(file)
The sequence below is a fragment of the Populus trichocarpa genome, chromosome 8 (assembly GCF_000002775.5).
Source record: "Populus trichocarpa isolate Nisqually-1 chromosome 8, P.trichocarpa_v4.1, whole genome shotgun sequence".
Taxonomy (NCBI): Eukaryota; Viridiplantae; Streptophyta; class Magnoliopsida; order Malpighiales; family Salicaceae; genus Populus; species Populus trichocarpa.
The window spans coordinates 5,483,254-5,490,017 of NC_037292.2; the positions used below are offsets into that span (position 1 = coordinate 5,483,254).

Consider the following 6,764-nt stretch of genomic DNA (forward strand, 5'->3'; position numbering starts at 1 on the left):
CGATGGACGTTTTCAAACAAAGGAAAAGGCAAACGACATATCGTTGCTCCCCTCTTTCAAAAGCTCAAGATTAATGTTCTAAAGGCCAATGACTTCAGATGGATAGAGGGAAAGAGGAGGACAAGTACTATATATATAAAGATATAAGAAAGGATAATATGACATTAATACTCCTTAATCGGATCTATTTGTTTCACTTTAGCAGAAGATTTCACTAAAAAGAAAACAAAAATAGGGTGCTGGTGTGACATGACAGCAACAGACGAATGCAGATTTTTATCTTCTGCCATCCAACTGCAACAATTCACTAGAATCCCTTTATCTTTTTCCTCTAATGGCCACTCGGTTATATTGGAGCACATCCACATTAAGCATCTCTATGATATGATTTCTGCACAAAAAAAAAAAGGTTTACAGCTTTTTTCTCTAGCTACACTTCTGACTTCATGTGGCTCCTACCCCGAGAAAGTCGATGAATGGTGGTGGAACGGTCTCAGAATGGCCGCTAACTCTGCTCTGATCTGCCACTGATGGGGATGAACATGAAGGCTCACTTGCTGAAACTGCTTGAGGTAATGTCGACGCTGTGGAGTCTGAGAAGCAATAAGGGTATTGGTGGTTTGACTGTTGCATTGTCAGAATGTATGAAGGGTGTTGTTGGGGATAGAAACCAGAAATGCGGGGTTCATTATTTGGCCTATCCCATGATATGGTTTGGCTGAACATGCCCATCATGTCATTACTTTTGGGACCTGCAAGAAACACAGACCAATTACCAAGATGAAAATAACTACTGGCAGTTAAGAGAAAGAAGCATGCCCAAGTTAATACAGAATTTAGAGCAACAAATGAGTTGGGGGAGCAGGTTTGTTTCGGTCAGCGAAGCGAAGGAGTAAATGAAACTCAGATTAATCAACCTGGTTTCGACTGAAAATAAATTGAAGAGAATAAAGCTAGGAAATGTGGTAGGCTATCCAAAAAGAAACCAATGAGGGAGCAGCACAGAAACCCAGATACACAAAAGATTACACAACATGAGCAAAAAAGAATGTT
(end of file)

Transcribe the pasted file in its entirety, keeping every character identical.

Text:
The sequence below is a fragment of the Populus trichocarpa genome, chromosome 8 (assembly GCF_000002775.5).
Source record: "Populus trichocarpa isolate Nisqually-1 chromosome 8, P.trichocarpa_v4.1, whole genome shotgun sequence".
Taxonomy (NCBI): Eukaryota; Viridiplantae; Streptophyta; class Magnoliopsida; order Malpighiales; family Salicaceae; genus Populus; species Populus trichocarpa.
The window spans coordinates 5,483,254-5,490,017 of NC_037292.2; the positions used below are offsets into that span (position 1 = coordinate 5,483,254).

Consider the following 6,764-nt stretch of genomic DNA (forward strand, 5'->3'; position numbering starts at 1 on the left):
CGATGGACGTTTTCAAACAAAGGAAAAGGCAAACGACATATCGTTGCTCCCCTCTTTCAAAAGCTCAAGATTAATGTTCTAAAGGCCAATGACTTCAGATGGATAGAGGGAAAGAGGAGGACAAGTACTATATATATAAAGATATAAGAAAGGATAATATGACATTAATACTCCTTAATCGGATCTATTTGTTTCACTTTAGCAGAAGATTTCACTAAAAAGAAAACAAAAATAGGGTGCTGGTGTGACATGACAGCAACAGACGAATGCAGATTTTTATCTTCTGCCATCCAACTGCAACAATTCACTAGAATCCCTTTATCTTTTTCCTCTAATGGCCACTCGGTTATATTGGAGCACATCCACATTAAGCATCTCTATGATATGATTTCTGCACAAAAAAAAAAAGGTTTACAGCTTTTTTCTCTAGCTACACTTCTGACTTCATGTGGCTCCTACCCCGAGAAAGTCGATGAATGGTGGTGGAACGGTCTCAGAATGGCCGCTAACTCTGCTCTGATCTGCCACTGATGGGGATGAACATGAAGGCTCACTTGCTGAAACTGCTTGAGGTAATGTCGACGCTGTGGAGTCTGAGAAGCAATAAGGGTATTGGTGGTTTGACTGTTGCATTGTCAGAATGTATGAAGGGTGTTGTTGGGGATAGAAACCAGAAATGCGGGGTTCATTATTTGGCCTATCCCATGATATGGTTTGGCTGAACATGCCCATCATGTCATTACTTTTGGGACCTGCAAGAAACACAGACCAATTACCAAGATGAAAATAACTACTGGCAGTTAAGAGAAAGAAGCATGCCCAAGTTAATACAGAATTTAGAGCAACAAATGAGTTGGGGGAGCAGGTTTGTTTCGGTCAGCGAAGCGAAGGAGTAAATGAAACTCAGATTAATCAACCTGGTTTCGACTGAAAATAAATTGAAGAGAATAAAGCTAGGAAATGTGGTAGGCTATCCAAAAAGAAACCAATGAGGGAGCAGCACAGAAACCCAGATACACAAAAGATTACACAACATGAGCAAAAAAGAATGTT